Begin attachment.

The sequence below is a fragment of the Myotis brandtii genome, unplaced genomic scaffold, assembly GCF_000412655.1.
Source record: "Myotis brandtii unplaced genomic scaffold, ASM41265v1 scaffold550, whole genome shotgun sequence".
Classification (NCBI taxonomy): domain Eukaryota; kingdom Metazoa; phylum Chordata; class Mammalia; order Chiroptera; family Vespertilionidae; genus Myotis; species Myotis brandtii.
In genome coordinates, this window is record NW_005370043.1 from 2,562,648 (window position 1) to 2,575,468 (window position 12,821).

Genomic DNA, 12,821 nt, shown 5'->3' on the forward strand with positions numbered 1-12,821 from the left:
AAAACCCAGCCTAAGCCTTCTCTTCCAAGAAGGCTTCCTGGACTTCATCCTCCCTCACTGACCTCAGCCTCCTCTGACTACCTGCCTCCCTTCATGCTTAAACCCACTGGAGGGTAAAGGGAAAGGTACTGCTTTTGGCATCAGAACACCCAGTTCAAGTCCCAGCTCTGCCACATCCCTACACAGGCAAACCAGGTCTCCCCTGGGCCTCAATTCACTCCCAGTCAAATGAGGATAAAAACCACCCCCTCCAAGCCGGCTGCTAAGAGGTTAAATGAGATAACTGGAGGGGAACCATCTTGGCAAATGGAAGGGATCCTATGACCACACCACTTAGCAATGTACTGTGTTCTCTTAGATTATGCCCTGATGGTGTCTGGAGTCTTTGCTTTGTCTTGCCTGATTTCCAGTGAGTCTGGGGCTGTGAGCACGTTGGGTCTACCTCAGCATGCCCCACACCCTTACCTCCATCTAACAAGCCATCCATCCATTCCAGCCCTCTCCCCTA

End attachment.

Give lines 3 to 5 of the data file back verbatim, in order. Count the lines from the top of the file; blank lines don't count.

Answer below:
Classification (NCBI taxonomy): domain Eukaryota; kingdom Metazoa; phylum Chordata; class Mammalia; order Chiroptera; family Vespertilionidae; genus Myotis; species Myotis brandtii.
In genome coordinates, this window is record NW_005370043.1 from 2,562,648 (window position 1) to 2,575,468 (window position 12,821).

Genomic DNA, 12,821 nt, shown 5'->3' on the forward strand with positions numbered 1-12,821 from the left: